Annotation:Regent's Waltz

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X:1 T:Regent's Waltz M:3/8 L:1/8 B:John Burks music manuscript collection, dated 1821 K:F c|c>AB/d/|c>AB/d/|cAF|GEC|c>AB/d/|c>ag/f/|eg=B|c2|| c|cac|(cB)B|BgB|B-AA|AfA|GdF |EcE|F2:| |:f/g/|a>bg/a/|f>ge/f/|dd/e/f/d/|cAF|a>bg/a/|f>ge/f/|dd/f/e/g/|f2:|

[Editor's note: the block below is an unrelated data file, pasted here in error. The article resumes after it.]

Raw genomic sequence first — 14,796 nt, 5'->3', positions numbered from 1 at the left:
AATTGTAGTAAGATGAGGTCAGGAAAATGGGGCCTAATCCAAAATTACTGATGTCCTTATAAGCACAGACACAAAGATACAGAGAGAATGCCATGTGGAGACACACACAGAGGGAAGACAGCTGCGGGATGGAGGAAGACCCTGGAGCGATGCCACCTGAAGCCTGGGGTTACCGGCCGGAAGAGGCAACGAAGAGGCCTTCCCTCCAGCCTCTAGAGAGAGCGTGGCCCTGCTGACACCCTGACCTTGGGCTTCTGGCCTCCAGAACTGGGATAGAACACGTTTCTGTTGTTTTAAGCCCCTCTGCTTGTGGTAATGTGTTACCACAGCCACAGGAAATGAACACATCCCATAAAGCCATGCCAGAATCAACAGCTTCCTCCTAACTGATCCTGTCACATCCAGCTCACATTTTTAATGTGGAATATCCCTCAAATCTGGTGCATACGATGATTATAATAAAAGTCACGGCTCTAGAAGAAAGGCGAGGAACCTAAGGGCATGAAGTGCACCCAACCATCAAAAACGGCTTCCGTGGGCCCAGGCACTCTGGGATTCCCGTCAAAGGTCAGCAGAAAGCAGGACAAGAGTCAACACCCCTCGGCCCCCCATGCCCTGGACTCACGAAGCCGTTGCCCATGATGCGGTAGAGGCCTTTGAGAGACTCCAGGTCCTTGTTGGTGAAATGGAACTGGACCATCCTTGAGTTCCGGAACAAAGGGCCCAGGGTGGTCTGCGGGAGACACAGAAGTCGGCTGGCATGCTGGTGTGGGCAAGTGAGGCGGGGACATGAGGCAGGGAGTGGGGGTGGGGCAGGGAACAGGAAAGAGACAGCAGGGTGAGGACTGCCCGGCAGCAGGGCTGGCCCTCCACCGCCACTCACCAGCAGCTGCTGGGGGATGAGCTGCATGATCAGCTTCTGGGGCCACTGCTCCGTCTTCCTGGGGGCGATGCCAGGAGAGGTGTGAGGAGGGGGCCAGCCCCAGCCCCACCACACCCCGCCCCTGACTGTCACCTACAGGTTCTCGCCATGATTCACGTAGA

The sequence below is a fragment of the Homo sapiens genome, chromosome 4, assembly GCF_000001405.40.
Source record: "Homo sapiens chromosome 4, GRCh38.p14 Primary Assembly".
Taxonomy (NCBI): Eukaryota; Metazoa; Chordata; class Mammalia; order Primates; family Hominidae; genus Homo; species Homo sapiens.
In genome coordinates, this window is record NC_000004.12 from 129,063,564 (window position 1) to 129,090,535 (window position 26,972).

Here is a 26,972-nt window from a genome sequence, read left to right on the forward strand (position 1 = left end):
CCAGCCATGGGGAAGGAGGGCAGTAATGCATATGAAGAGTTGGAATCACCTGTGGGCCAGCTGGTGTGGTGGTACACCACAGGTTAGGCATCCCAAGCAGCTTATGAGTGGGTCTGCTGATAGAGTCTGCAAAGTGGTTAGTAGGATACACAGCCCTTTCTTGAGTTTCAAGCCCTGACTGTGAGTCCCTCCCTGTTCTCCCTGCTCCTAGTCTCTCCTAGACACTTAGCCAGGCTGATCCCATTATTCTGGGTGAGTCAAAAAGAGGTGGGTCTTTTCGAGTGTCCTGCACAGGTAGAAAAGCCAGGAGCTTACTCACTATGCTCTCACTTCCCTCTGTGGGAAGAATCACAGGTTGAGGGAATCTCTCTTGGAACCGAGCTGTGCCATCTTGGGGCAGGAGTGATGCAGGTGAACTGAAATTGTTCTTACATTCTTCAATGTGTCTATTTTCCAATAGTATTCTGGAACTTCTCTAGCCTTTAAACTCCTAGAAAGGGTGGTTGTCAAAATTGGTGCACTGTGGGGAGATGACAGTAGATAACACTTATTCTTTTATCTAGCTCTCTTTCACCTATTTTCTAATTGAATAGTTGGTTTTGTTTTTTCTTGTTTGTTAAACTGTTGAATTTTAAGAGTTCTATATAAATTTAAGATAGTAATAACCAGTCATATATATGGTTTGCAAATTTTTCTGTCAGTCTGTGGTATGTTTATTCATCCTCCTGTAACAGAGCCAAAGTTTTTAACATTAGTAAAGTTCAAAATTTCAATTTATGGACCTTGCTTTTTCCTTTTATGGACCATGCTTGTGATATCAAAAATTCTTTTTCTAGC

REGENT’S WALTZ. English, Waltz (3/8 time). F Major. Standard tuning (fiddle). ABBCC. The melody appears (as “Regent Waltz”) in the music manuscript copybook of fiddler John Burks, dated 1821. Unfortunately nothing is known of Burks, although he may have been from the north of England. A “Regent’s Waltz” appears in the Allen Ash music manuscript of. c. 1818. Ash (1800-1889) was a farmer in Hamilton township, Northumberland County, Ontario, and built a crude threshing machine, one of the first in his part of the country. He was also a fiddler and luthier who built 7 violins and a dulcimer, although only one violin and his music manuscript survive today. There is no way of determining at this time if it is the same as Burks’ tune. The title honors King George IV (1762-1830), son of George III, who had been Prince of Wales, then Prince Regent since 1811 when it was apparent that his father’s mental instability no longer allowed him to govern. In 1820, at the age of 59, George became King George IV, when his father died blind and insane. George was affectionately (and derisively) known as “Prinny” to his subjects and “managed simultaneously to be a national scandal, a national disaster, a national achievement, and a national entertainment” (Bryant, Age of Elegance, 109).

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